Women & Population
Air Date: Week of February 15, 2013
One Billion Rising event in San Francisco (Photo: Charlie Korda)
The inequitable treatment of women can exacerbate a whole host of global problems, from violence to poverty to overpopulation. Eco-activist Laura Turner Seydel discusses how justice for women also helps the environment with host Steve Curwood.
CURWOOD: It's Living On Earth, I'm Steve Curwood. On Valentine’s Day the world woke up to allegations that South African Olympic athlete Oscar Pistorius had shot and killed his girlfriend, model Reeva Steenkamp in the heat of a domestic dispute. The incident highlighted what some, including eco-activist Laura Turner Seydel see as a key to many problems. Not only is violence against women simply wrong, Ms. Seydel said in a recent speech, but the unfair treatment of women around the world also fuels troublesome conditions from poverty to overpopulation. Laura Turner Seydel joins me now on the line from Atlanta. How are you, Laura?
SEYDEL: Oh I'm very well, Steve, how are you?
CURWOOD: I’m doing OK. Let me ask you about a talk you recently gave at a women's event where you made the connection between the population problem and empowering women.
SEYDEL: Yes, and there really is big connection - obviously we are more than seven billion people on the Spaceship Earth. And like you’ve said, I've made the connection, and there are many others including Dr. Lester Brown that says if we promote and uplift the status of women and girls, that naturally the population fertility rates will come into check. And this really means that we need to give women and girls access to reproductive health care and family-planning and contraception. And you know we also have to make sure the girls are staying in school, and that way they put off early marriage and early childbearing - which is a real struggle when you're young and you're trying to find your way in the world. And it's proven that when you do that the population rates will come into check.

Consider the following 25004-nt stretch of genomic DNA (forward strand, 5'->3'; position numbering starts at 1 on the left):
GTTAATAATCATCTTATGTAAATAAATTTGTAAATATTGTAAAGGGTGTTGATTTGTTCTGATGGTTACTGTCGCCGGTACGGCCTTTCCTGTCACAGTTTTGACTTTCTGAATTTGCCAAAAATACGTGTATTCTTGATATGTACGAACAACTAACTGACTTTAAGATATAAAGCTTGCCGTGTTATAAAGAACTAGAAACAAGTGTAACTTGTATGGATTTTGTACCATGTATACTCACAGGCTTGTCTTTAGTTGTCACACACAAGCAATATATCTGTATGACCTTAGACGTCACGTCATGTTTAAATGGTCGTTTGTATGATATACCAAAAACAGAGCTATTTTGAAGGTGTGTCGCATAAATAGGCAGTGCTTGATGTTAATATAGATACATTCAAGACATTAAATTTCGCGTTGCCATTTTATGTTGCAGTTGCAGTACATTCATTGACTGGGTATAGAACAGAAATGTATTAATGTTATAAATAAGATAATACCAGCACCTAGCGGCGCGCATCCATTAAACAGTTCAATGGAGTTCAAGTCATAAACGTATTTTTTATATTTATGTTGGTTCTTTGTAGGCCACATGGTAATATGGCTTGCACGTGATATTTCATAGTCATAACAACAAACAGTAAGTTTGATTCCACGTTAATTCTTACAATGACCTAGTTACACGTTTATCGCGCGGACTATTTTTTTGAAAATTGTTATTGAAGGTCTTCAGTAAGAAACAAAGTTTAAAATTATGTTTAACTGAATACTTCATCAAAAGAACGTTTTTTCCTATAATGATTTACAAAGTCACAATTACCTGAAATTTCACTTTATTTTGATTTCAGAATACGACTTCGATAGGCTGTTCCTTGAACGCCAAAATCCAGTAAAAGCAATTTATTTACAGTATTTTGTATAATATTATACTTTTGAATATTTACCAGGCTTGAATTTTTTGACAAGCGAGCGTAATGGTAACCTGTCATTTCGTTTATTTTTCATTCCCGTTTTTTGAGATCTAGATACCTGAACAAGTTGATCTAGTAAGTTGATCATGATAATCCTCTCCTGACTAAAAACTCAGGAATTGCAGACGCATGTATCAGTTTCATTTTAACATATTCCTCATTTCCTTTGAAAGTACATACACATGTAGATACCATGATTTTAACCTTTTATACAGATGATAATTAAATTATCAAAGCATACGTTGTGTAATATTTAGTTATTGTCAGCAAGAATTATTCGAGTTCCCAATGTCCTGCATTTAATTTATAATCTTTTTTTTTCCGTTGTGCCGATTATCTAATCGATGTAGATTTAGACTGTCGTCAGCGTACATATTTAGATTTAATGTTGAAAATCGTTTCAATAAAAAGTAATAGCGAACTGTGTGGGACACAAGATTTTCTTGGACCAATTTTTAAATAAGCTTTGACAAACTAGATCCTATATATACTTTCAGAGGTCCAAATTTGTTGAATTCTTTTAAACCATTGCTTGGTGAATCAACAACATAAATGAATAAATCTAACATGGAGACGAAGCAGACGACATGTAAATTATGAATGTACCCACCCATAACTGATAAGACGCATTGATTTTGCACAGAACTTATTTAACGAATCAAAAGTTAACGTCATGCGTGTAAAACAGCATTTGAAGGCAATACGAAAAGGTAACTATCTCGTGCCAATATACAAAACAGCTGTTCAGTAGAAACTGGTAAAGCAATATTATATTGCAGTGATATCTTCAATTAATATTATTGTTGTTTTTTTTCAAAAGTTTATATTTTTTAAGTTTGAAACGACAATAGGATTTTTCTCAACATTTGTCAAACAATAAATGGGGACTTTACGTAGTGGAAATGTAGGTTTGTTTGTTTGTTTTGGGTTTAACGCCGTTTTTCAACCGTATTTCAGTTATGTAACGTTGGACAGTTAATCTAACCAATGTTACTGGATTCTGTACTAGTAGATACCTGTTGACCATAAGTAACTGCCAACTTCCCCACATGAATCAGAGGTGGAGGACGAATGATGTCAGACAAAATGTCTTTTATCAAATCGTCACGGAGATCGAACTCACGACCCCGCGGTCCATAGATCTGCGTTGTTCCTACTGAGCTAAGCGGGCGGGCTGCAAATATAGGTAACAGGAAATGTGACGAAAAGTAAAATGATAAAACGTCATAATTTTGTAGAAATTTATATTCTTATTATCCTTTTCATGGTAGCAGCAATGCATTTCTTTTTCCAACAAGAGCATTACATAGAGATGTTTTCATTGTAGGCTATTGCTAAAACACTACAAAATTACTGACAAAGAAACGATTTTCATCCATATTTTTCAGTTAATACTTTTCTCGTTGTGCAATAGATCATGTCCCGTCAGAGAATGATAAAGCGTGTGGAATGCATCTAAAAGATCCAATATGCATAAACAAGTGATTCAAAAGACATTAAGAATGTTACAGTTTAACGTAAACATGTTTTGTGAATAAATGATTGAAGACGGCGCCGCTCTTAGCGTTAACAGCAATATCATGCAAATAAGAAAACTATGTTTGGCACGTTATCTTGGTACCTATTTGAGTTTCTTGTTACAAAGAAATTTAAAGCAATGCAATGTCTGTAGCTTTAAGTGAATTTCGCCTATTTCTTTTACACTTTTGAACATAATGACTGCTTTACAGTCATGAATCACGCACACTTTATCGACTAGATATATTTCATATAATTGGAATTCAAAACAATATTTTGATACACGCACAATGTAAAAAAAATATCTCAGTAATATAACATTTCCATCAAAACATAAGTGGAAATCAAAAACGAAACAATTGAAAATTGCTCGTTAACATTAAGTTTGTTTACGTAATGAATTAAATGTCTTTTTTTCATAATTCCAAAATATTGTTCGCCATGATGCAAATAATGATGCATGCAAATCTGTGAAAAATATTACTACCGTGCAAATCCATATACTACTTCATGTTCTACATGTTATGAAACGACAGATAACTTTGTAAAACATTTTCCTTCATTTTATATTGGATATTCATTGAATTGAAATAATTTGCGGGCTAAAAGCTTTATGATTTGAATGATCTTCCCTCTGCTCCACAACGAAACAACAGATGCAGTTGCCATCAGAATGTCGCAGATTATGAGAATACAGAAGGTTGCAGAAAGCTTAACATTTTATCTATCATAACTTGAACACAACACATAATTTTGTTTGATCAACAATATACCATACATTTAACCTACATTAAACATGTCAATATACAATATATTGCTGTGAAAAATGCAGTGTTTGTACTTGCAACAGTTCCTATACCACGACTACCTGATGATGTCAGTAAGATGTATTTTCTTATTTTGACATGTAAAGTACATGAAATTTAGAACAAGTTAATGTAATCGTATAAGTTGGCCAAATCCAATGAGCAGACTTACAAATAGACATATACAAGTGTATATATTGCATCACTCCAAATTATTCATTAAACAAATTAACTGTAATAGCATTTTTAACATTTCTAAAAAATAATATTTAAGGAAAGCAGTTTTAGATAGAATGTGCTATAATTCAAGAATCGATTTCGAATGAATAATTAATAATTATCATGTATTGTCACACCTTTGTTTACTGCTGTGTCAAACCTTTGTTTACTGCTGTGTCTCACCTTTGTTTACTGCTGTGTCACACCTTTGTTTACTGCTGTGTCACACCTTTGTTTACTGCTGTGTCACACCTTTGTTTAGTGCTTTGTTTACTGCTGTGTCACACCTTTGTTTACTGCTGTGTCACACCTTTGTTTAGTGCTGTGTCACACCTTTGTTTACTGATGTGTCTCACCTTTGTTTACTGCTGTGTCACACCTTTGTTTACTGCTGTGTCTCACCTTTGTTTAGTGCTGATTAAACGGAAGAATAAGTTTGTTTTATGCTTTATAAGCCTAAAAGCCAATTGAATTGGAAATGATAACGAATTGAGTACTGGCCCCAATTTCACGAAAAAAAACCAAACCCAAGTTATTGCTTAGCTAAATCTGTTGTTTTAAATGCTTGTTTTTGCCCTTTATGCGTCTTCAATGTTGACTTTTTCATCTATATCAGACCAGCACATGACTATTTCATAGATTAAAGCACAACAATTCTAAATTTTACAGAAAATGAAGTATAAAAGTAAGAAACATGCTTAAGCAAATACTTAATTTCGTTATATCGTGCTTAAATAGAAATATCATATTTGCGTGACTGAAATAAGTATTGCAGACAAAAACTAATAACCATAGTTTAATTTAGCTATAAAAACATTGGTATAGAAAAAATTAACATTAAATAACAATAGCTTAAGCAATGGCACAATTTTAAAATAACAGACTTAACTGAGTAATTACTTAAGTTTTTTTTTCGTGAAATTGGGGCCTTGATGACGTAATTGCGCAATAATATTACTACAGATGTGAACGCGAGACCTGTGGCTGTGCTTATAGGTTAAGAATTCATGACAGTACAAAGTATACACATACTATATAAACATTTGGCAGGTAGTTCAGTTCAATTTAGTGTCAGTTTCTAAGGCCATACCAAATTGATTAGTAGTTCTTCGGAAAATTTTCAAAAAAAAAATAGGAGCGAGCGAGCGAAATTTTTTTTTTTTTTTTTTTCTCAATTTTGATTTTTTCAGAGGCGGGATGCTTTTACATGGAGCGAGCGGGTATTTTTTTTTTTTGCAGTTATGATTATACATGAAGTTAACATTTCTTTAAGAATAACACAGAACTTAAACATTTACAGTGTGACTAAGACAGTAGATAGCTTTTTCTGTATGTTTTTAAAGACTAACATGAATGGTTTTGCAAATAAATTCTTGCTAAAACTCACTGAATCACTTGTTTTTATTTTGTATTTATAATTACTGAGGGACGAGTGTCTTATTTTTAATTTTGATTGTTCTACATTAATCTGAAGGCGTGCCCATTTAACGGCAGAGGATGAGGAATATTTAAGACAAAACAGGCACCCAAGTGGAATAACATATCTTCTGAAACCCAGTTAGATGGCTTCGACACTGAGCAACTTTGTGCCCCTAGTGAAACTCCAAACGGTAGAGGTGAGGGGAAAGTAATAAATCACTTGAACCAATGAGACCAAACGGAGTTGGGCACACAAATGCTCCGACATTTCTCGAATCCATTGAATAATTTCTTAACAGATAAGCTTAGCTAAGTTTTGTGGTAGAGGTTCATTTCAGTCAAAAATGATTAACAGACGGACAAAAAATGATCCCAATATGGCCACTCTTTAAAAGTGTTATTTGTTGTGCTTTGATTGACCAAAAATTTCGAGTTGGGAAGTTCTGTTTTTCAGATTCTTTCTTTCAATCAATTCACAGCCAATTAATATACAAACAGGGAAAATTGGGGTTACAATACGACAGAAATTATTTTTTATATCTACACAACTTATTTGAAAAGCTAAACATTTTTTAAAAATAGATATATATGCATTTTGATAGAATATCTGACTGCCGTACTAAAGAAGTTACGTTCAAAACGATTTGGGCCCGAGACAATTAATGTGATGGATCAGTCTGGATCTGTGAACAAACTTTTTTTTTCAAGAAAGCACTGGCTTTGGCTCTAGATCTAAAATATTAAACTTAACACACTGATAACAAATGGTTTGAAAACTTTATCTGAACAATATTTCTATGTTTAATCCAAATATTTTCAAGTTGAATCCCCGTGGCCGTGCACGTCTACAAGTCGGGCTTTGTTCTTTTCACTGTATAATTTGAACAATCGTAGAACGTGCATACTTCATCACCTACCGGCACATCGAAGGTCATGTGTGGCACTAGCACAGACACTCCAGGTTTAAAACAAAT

CURWOOD: We have a rising population in the United States which is unusual for an industrial nation. We have this huge pay gap between men and women in the United States. What relationship is there, do you think, between our population rise and the discrimination we still seem to see against women in United States?
SEYDEL: Well, I really believe that there are a lot of things happening to make sure that women are paid equally to men. And I can just say, for instance, Eve Ensler, who started V-Day, and there’s this global campaign called One Billion Rising, it’s really to end violence against women and girls. And the statistics are staggering - one in three women will be brutally beaten or raped in her lifetime.
And I think you have those kinds of atrocities happening in this country and around the world, but it's easy to take advantage of women in other ways. And I know women are not being paid equal, and they’re sexually objectified in this country, in media and in film. And women just need to come together and rise up against all of these atrocities and unfairness in the workplace. And I think Eve Ensler with her global campaign that has a series of events on Valentine's Day this year will make women think about all of these issues at one time, and to strike, dance and rise up on behalf of their sisters. And we’re not going to leave enlightened men out, by the way. It’s really all hands on deck here. But I do think if there's consciousness about, everybody's thinking about it, then we can start pushing corporate CEOs to add more women to the boards and to pay them equally - and to make our world a rape and violence free zone.
CURWOOD: Eco-activist Laura Turner Sydel. Thank you so much for speaking with me today.
SYDEL: Thank you, Steve.
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